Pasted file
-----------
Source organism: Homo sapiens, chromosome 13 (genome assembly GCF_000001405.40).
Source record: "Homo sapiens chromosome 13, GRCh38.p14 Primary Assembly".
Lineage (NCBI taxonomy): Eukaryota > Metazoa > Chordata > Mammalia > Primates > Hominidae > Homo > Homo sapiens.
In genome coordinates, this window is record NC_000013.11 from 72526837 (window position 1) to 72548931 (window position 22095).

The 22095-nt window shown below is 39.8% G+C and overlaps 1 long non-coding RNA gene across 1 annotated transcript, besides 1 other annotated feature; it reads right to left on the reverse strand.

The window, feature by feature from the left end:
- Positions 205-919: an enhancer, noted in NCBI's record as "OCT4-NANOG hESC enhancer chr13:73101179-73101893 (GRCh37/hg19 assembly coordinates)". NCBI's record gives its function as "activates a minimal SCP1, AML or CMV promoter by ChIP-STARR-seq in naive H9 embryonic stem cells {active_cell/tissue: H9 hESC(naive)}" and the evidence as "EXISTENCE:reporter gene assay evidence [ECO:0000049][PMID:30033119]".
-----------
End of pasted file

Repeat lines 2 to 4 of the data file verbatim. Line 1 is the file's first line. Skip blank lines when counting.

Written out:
Source record: "Homo sapiens chromosome 13, GRCh38.p14 Primary Assembly".
Lineage (NCBI taxonomy): Eukaryota > Metazoa > Chordata > Mammalia > Primates > Hominidae > Homo > Homo sapiens.
In genome coordinates, this window is record NC_000013.11 from 72526837 (window position 1) to 72548931 (window position 22095).